What is the role of the multilateral trading system? The MSMEs we work with tell us that they look to the WTO to facilitate their business, to help make it faster, less costly and more agile.
Full implementation of the WTO Trade Facilitation Agreement is a very important step in that direction.
But I would like to focus on an important obstacle to trade often cited by MSMEs and that is the trade and market intelligence imbalance.
According to the findings in ITC’s SME Competitiveness Outlook 2015, SMEs rate access to information on export opportunities as one of the top three most important factors holding them back from exporting.
Inadequate provision of business information increases costs and barriers to entry to market for MSMEs. That is why MSMEs need to have better access to quality information about export opportunities, market regulations and standards, trade agreements, and potential business partners to take appropriate export decisions.
ITC has developed a set of market analysis tools that provide detailed and up-to-date information to more than 650,000 users around the world on trade flows, tariffs, NTMs, rules of origin, investments, public procurements, sustainable standards and, recently, export potential. Nine users out of ten find the tools helpful to improve their services according to our latest survey, with ITC trade and market intelligence tools enabling over $300 million in trade transactions in 2016.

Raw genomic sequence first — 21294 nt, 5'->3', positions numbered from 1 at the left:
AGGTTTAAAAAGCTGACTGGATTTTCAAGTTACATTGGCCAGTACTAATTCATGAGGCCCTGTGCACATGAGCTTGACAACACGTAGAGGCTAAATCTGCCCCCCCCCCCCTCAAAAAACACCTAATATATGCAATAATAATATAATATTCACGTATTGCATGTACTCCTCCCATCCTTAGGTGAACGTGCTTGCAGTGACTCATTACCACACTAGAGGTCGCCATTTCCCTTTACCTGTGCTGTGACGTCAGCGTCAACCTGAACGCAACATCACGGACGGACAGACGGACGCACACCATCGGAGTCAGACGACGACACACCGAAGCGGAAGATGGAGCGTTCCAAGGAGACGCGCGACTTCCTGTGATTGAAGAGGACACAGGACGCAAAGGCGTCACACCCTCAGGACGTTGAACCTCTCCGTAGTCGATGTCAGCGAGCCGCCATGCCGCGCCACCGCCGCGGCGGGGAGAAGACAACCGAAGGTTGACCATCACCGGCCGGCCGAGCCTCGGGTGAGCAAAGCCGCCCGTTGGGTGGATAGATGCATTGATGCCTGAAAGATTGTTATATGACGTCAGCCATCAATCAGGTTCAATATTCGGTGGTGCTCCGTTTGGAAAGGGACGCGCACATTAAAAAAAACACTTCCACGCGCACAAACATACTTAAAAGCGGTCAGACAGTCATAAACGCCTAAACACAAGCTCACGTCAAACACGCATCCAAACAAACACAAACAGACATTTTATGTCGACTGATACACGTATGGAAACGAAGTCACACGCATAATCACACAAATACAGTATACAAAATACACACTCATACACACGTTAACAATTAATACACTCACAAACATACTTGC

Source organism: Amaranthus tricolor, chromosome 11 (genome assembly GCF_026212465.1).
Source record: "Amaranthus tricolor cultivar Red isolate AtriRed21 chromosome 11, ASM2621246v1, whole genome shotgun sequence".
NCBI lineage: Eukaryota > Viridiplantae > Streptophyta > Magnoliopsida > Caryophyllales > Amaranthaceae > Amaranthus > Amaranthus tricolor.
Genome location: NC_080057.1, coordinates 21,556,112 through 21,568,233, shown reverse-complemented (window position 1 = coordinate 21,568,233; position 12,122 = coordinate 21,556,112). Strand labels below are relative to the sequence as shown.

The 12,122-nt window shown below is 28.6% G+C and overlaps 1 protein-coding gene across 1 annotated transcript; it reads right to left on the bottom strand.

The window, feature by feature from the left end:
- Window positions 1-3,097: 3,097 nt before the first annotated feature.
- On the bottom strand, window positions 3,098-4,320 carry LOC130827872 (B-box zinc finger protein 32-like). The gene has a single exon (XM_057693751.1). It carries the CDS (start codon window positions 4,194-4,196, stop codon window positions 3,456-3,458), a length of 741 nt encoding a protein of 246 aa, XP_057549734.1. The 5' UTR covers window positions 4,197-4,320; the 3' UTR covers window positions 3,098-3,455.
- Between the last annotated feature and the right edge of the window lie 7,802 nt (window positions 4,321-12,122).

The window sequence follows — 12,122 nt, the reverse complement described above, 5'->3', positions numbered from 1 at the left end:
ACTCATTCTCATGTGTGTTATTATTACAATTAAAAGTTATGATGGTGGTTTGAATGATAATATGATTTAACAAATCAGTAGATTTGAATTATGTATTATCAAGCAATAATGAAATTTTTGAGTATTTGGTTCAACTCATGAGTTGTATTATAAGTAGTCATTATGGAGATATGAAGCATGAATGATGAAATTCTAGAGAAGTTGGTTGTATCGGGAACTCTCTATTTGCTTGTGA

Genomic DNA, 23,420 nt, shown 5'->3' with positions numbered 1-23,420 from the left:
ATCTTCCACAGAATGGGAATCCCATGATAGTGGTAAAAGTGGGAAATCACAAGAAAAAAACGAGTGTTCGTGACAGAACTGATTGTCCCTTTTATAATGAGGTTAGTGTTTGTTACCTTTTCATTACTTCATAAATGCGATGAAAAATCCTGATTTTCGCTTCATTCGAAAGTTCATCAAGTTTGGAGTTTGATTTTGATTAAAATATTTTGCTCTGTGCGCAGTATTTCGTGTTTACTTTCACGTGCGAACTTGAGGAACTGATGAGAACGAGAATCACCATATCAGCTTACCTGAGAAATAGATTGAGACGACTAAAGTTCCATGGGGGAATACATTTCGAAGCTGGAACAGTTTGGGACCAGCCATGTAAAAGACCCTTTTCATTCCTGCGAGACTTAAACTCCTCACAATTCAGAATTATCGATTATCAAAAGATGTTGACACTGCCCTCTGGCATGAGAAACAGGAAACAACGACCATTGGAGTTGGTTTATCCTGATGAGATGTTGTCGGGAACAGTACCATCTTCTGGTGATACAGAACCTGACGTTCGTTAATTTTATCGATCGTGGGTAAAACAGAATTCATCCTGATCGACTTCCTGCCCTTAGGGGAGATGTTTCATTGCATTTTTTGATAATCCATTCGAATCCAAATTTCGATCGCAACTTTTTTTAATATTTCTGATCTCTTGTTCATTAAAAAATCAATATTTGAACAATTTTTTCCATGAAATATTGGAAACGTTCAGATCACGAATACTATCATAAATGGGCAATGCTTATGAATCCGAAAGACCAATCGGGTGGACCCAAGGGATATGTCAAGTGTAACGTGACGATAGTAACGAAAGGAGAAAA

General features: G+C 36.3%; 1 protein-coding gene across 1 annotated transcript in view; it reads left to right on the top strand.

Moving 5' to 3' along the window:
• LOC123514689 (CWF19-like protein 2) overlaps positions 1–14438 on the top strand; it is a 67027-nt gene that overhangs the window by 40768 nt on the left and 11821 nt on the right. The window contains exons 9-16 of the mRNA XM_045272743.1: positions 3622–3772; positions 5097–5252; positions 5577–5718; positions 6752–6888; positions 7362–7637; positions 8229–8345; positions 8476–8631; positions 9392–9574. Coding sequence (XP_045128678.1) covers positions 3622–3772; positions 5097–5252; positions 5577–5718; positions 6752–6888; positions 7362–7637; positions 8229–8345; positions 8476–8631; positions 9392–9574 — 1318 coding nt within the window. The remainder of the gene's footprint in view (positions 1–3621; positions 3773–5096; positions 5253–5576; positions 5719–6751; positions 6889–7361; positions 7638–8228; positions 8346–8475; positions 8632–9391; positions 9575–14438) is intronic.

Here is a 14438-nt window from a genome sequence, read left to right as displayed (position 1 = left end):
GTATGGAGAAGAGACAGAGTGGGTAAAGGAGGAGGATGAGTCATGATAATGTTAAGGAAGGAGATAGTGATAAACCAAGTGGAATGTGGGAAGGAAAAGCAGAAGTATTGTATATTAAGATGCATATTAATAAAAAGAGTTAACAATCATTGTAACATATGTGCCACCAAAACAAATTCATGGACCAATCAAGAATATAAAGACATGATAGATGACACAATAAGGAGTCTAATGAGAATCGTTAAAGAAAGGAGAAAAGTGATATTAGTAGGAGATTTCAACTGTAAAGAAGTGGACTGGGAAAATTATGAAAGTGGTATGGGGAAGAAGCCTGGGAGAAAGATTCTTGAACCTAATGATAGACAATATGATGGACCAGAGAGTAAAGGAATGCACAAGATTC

Providing relevant information as a global public good levels the playing field for MSMEs, institutions and policy makers. Information technology has made it easier to provide and access information and many other international organisations, including WTO and UNCTAD, are engaged in partnership to provide greater transparency in trade. The recent collaboration between the ITC, the WTO and UNDESA under ‘E-Ping’ is one such example.
This is why we now want to take this collaboration to the next stage by developing an integrated solution that gathers all relevant information available into a single platform.
The information and data is out there. The trade and market analysis can be done. Yet, one would argue that we still have a way to go to translate the information into intelligence for the MSMEs that need it the most.